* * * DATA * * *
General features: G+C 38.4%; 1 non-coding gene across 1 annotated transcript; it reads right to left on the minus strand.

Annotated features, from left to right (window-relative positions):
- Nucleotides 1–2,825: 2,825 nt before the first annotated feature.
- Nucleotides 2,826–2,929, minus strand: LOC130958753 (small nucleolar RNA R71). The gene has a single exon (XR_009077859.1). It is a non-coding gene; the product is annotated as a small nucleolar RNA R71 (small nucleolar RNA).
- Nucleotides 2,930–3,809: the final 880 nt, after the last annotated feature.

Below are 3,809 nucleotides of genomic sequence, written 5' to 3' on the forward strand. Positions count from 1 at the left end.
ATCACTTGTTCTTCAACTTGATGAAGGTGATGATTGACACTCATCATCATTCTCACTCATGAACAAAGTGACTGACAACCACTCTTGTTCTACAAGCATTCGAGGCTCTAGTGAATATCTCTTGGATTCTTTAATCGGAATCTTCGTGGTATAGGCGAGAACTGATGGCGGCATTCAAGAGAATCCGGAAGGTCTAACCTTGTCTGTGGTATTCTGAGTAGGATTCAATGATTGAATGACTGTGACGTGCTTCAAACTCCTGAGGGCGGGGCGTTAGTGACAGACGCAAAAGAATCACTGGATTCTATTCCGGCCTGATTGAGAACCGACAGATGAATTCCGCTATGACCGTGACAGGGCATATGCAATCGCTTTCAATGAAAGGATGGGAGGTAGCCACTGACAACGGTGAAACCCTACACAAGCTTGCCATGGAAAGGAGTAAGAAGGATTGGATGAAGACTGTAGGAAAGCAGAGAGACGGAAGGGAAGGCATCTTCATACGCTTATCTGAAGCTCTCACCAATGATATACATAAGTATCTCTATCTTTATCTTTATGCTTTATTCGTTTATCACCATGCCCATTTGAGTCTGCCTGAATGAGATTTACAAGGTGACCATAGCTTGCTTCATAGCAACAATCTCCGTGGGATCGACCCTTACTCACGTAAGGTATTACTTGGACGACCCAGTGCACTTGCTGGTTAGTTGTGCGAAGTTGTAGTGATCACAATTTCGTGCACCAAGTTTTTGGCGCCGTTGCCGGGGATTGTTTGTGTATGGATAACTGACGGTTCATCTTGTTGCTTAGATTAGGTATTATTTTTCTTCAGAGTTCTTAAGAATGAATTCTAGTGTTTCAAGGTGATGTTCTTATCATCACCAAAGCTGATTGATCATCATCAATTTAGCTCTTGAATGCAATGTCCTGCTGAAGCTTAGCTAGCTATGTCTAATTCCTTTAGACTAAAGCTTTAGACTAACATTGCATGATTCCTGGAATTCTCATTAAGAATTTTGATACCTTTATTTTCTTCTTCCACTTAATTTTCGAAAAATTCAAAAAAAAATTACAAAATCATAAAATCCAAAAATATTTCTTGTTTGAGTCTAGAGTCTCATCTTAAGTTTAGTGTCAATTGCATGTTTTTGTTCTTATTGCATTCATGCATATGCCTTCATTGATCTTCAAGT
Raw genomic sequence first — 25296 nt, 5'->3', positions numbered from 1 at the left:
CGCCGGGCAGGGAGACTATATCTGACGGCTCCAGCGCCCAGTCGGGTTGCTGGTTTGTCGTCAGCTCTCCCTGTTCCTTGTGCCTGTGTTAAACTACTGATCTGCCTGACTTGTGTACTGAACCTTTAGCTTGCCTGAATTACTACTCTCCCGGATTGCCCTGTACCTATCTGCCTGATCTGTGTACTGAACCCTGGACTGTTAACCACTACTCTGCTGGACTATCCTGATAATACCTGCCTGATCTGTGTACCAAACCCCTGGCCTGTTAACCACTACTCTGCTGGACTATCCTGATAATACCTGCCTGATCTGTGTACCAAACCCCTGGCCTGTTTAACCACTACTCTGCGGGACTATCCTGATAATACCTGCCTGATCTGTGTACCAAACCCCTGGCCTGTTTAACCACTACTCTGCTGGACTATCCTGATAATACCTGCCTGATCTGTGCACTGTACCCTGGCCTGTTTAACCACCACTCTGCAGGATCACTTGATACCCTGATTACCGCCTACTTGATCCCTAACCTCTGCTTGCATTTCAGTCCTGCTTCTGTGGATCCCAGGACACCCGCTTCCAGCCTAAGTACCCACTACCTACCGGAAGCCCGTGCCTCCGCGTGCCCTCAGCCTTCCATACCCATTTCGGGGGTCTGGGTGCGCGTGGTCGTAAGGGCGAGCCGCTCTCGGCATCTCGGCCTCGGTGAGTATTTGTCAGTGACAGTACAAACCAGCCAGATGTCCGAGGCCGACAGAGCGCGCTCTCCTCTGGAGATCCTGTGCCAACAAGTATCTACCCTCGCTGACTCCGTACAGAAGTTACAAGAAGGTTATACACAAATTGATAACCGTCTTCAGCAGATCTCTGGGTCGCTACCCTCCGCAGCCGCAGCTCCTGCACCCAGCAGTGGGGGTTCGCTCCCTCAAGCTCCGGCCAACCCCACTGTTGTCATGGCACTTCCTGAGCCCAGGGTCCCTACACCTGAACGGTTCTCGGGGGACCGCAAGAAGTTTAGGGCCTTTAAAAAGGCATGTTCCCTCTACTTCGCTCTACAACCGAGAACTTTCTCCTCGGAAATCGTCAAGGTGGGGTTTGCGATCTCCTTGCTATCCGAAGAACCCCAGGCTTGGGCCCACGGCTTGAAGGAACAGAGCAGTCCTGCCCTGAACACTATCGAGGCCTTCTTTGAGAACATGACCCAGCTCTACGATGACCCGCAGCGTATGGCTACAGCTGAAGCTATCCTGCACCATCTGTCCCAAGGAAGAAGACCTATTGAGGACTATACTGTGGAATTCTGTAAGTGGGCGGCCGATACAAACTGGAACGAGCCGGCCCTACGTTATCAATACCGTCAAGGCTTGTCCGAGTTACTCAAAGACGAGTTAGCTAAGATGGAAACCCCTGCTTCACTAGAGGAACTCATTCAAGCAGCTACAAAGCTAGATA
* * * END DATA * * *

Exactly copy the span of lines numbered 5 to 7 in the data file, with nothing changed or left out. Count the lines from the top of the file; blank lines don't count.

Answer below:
- Nucleotides 2,930–3,809: the final 880 nt, after the last annotated feature.

Below are 3,809 nucleotides of genomic sequence, written 5' to 3' on the forward strand. Positions count from 1 at the left end.
ATCACTTGTTCTTCAACTTGATGAAGGTGATGATTGACACTCATCATCATTCTCACTCATGAACAAAGTGACTGACAACCACTCTTGTTCTACAAGCATTCGAGGCTCTAGTGAATATCTCTTGGATTCTTTAATCGGAATCTTCGTGGTATAGGCGAGAACTGATGGCGGCATTCAAGAGAATCCGGAAGGTCTAACCTTGTCTGTGGTATTCTGAGTAGGATTCAATGATTGAATGACTGTGACGTGCTTCAAACTCCTGAGGGCGGGGCGTTAGTGACAGACGCAAAAGAATCACTGGATTCTATTCCGGCCTGATTGAGAACCGACAGATGAATTCCGCTATGACCGTGACAGGGCATATGCAATCGCTTTCAATGAAAGGATGGGAGGTAGCCACTGACAACGGTGAAACCCTACACAAGCTTGCCATGGAAAGGAGTAAGAAGGATTGGATGAAGACTGTAGGAAAGCAGAGAGACGGAAGGGAAGGCATCTTCATACGCTTATCTGAAGCTCTCACCAATGATATACATAAGTATCTCTATCTTTATCTTTATGCTTTATTCGTTTATCACCATGCCCATTTGAGTCTGCCTGAATGAGATTTACAAGGTGACCATAGCTTGCTTCATAGCAACAATCTCCGTGGGATCGACCCTTACTCACGTAAGGTATTACTTGGACGACCCAGTGCACTTGCTGGTTAGTTGTGCGAAGTTGTAGTGATCACAATTTCGTGCACCAAGTTTTTGGCGCCGTTGCCGGGGATTGTTTGTGTATGGATAACTGACGGTTCATCTTGTTGCTTAGATTAGGTATTATTTTTCTTCAGAGTTCTTAAGAATGAATTCTAGTGTTTCAAGGTGATGTTCTTATCATCACCAAAGCTGATTGATCATCATCAATTTAGCTCTTGAATGCAATGTCCTGCTGAAGCTTAGCTAGCTATGTCTAATTCCTTTAGACTAAAGCTTTAGACTAACATTGCATGATTCCTGGAATTCTCATTAAGAATTTTGATACCTTTATTTTCTTCTTCCACTTAATTTTCGAAAAATTCAAAAAAAAATTACAAAATCATAAAATCCAAAAATATTTCTTGTTTGAGTCTAGAGTCTCATCTTAAGTTTAGTGTCAATTGCATGTTTTTGTTCTTATTGCATTCATGCATATGCCTTCATTGATCTTCAAGT